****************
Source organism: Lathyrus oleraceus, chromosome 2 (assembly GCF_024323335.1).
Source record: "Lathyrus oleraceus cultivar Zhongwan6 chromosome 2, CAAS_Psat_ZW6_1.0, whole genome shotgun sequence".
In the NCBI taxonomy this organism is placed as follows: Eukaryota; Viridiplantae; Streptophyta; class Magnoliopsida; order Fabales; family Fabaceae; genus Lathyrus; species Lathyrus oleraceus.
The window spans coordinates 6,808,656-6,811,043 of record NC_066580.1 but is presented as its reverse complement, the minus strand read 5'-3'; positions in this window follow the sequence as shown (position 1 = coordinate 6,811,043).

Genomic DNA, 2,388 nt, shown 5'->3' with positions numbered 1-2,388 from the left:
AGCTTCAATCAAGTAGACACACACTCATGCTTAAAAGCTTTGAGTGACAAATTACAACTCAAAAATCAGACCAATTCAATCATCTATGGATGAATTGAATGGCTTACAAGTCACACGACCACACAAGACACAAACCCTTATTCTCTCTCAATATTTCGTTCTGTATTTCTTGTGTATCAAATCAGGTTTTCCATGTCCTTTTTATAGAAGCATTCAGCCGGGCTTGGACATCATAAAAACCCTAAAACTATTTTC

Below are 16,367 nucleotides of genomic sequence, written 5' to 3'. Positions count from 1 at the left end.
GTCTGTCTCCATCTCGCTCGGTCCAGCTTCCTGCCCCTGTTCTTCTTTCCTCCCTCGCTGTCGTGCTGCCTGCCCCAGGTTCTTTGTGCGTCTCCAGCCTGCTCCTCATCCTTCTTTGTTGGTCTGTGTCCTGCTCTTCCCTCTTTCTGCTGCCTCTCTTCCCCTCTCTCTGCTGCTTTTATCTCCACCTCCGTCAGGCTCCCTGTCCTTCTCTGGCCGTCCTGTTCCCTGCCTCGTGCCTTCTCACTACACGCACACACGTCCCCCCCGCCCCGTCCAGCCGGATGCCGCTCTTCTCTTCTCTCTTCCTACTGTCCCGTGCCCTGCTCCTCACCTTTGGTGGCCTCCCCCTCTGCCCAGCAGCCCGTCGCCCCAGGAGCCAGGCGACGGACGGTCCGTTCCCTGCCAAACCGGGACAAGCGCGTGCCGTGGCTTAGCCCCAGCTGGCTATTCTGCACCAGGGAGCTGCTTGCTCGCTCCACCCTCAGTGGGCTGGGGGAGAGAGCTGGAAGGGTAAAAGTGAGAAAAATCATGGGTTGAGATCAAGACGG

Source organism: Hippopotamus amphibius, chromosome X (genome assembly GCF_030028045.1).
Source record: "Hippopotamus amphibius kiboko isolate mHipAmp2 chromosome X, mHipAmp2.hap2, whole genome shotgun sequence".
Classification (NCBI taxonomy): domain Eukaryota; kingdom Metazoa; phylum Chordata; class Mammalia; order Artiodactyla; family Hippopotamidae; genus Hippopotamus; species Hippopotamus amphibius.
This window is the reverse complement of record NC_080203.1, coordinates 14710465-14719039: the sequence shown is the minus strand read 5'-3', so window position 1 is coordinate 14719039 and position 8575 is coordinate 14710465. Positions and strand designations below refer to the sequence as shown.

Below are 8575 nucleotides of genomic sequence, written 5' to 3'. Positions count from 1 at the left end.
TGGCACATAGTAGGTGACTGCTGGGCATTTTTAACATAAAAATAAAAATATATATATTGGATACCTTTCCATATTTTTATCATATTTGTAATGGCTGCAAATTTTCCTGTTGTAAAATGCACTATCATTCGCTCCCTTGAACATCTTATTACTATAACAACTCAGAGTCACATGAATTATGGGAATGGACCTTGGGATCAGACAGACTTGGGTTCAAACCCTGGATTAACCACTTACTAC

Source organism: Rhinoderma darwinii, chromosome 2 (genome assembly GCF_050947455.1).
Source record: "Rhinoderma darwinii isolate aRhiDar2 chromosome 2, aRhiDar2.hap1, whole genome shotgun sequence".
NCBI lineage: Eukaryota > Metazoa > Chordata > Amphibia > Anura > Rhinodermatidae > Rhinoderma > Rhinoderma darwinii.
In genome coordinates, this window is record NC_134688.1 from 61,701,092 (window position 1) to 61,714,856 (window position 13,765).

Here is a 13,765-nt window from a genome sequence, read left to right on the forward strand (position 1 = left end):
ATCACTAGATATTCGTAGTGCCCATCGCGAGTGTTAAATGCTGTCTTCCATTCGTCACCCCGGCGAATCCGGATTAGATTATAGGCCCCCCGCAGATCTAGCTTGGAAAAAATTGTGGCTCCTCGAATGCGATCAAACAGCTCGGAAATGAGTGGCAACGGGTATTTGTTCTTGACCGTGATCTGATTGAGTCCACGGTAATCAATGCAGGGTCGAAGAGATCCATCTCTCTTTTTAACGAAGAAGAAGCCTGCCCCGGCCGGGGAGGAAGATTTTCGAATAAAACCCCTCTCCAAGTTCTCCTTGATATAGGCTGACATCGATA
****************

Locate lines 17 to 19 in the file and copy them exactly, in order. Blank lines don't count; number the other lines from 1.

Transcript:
NCBI lineage: Eukaryota > Metazoa > Chordata > Amphibia > Anura > Rhinodermatidae > Rhinoderma > Rhinoderma darwinii.
In genome coordinates, this window is record NC_134688.1 from 61,701,092 (window position 1) to 61,714,856 (window position 13,765).

Here is a 13,765-nt window from a genome sequence, read left to right on the forward strand (position 1 = left end):